People with high blood pressure may be twice as likely to develop a brain tumour, according to the Daily Mail. The newspaper said a new study had found an association between the two factors, although crucially it could not show that high blood pressure actually caused the tumour to develop.
The research followed more than half a million Norwegian, Swedish and Austrian people for an average of about 10 years, looking at how several factors related to their risk of developing a brain tumour. After dividing people into five bands according to their blood pressure, the researchers found that people with the highest 20% of blood pressure readings were between 45% and 84% more likely to have a brain tumour. However, they found that having high blood pressure while the heart is at rest was only associated with an 18% risk increase once adjustments were made to account for other factors, such as age, gender and smoking status. After these adjustments, there was no increased risk for people who had higher systolic blood pressure (pressure while the heart contracts and pumps blood).
While some news sources have suggested that high blood pressure is associated with a doubling in risk for brain tumours, most of the study’s results suggested the associated risk was much lower. Brain tumours were also still extremely uncommon in the group, regardless of the subject’s blood pressure. This study has various other limitations and is a single study, which means that further study is warranted.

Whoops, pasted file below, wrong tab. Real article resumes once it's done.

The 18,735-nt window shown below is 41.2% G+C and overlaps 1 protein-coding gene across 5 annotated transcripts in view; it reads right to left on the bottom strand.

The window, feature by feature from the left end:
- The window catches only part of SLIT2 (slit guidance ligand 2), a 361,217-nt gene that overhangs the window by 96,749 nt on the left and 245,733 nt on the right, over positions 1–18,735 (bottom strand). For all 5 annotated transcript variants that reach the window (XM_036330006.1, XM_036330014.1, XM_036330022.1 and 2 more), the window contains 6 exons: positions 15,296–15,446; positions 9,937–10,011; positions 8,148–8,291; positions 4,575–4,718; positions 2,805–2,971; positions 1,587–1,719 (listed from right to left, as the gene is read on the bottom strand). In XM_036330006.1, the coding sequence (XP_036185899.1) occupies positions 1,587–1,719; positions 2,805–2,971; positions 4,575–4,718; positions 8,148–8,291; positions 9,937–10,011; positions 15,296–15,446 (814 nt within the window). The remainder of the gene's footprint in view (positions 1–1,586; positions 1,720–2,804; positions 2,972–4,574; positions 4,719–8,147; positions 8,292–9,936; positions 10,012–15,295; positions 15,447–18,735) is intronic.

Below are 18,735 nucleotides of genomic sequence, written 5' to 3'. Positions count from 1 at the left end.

The study was carried out by researchers from the Innsbruck Medical University, Austria and researchers from other institutes in Norway, Sweden and the US. It was funded by the World Cancer Research Fund International and published in the peer-reviewed Journal of Hypertension.
News sources were correct to highlight that this study did not show that high blood pressure causes brain tumours, although some of the statistics they quoted may be misinterpreted. For example, some reports quoted figures suggesting that the risk of a certain type of tumour called meningioma more than doubled, but the risk increase was actually much lower than this. The researchers also produced a model adjusting their results to account for important factors such as age, smoking status and gender. It would have been more appropriate for the newspapers to quote these adjusted figures.
The research also separately analysed two types of blood pressure measurements (diastolic and systolic), which were each associated with different risks. Systolic measurements express blood pressure at the point the heart is contracting and forcing blood out into the body, while diastolic is the blood pressure between beats, when the heart is at rest.
This was a prospective cohort study that assessed whether there was an association between the risk of brain tumour and metabolic syndrome. Metabolic syndrome is a combination of medical conditions (such as raised cholesterol, raised blood pressure, obesity and high blood sugar) that increases the risk of heart disease and diabetes.
Cancer Research UK reports that there are around 8,000 brain tumours each year in the UK. As brain tumours are relatively rare, the researchers needed to follow a large number of people over time to see which factors were associated with developing a brain tumour. This type of study can only show an association between a factor and brain tumours. It cannot determine whether the factor caused the tumour to develop.
The cohort study involved is called the Metabolic Syndrome and Cancer Project. It included 578,462 participants with ages ranging from 15 to 99 at the point at which they entered the study, known as the “baseline”. Participants were recruited between 1972 and 2005. The study population was from Austria, Norway and Sweden. When each person entered the cohort, information about their height, weight, blood pressure, blood glucose, cholesterol and blood fats were recorded. Each participant’s smoking status was also noted: whether they had never smoked or were a former smoker or current smoker.